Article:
“Tall Weeds“ is the most familiar sonic touchstone here, but even it feels swampier and more Southern than their earlier works. The lyrics are oblique and there’s something vaguely unsettling in the way they sing, “Look away, look away don’t watch me/from the tall weeds”. It’s not clear if someone’s about to go skinny dipping or get dragged into the woods and disappear. Maybe both. Maybe neither. Maybe you can just take the lyrics at face value. It all depends what side of the weeds you’re on and how much you want to read into things.

“Firefly” slow-rumbles like early Cat Power with a simple narcotic beauty that’s as languid as a summer night watching the long rays of the sun go down, light points bursting as the stars emerge in the darkening sky.

“Aliens in Our Midst” (a cover of the 1977 Twinkeyz song and a gem on their live tour last year) barrels along as the band locks into a groove and Chuck sings with gleeful abandon, “There’s aliens in our midst! There’s aliens in our midst! There- there’s aliens in our midst!”

“Skip” swells as Lisa’s voice sweeps from soft hush to ethereal crooning/swooning. This wouldn’t have been out of place on mid- ‘90s 120 Minutes next to Lush and Ride. It’s shoe gaze- if your shoes are mud-spattered work boots.

“Oblivion” (the second cover on the album, originally performed by Kath Bloom) has the faint bones of songs like Linda Ronstadt’s “You’re No Good” and Tom Petty’s “Breakdown.” Wussy rework the spare, skeletal original to flesh it out with guitars that growl like Neil Young. Lisa’s growth as a singer is stunning and this may be her finest moment yet. She holds just the right balance as her voice soars with beautiful control from low to high and back again. There’s pain and sadness and strength as she sings,” But you’ve got your bottle/And I’ve got my misery”.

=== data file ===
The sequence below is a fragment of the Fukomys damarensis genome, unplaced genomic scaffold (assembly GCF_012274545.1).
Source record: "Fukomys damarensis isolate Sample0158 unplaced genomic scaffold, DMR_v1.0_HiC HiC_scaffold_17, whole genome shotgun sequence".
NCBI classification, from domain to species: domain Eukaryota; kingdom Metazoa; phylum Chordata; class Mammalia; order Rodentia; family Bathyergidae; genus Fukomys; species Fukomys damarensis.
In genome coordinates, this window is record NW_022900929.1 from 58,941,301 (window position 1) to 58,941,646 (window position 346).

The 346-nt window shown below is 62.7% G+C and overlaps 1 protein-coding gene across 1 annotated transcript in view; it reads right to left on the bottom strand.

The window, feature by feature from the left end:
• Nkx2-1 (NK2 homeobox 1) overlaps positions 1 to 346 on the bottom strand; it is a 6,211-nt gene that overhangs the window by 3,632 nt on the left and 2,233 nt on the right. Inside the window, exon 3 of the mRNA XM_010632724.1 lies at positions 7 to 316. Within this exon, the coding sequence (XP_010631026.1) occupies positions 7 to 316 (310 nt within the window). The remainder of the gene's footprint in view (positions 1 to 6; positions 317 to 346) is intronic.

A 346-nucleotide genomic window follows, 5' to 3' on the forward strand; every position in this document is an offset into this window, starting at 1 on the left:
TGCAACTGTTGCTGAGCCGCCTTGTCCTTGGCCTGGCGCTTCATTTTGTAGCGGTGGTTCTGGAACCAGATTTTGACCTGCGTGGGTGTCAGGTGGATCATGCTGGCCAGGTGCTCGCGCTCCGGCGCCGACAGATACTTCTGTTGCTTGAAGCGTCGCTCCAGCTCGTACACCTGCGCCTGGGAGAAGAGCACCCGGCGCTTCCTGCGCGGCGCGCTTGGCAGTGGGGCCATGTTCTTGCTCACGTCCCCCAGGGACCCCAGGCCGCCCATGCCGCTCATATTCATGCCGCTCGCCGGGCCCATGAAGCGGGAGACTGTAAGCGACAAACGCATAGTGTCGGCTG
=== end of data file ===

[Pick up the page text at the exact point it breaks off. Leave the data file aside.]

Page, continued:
“Nope” swings hard with breathtaking ambition and production. Beautiful layers of late-60s guitars swirl as Chuck sardonically sings about everyday things like the guilt of edging your car up so you don’t have to look at the homeless man with his sign at the intersection. Or the value of a famous life compared to your neighbor’s: “Crying as the legends die and I understand the loss/what about the woman down the block? / It was weeks before they discovered her because she lived alone/and all that you could manage was, ‘Well, that’s the way it goes.” A layered chorus of angelic Lisas chants underneath as treated vocals intone,” Open your eyes/get out of bed/you’re nearly dead/you’re nearly dead”.

“Black Hole” closes the album in a somber, reflective mood. Listeners looking for an uplifting coda are in the wrong place. The album fades out with Lisa singing, “It’s the last time around/It’s the last time around”.

That would be a shame.

You get the sense that this band is capable of just about anything now. Only a handful of groups have delivered such a strong body of work at this level for so long. Even great acts like R.E.M., Wilco and U2 couldn’t manage to string together seven strong albums in a row.

And nobody is better at capturing what it’s like to be from this part of the world.

The sweet ache of knowing you can stretch your arms Midwest-wide and your fingertips will never brush the coasts.

The soft reassurance you are the center of the country and it radiates out from you.

Steel, rust, fatigue laced with leaping joy.

Fireflies and snow on fair grounds and baseball fields.

Burnt out campfires.

Hanging out at the Pizza King drinking beer between paychecks in the neon glow of a burnt out, sticky summer.

And, regardless of how long you’ve been at it, getting up to work, pushing.

Eternally restless and yearning.

Burning from where you’re from.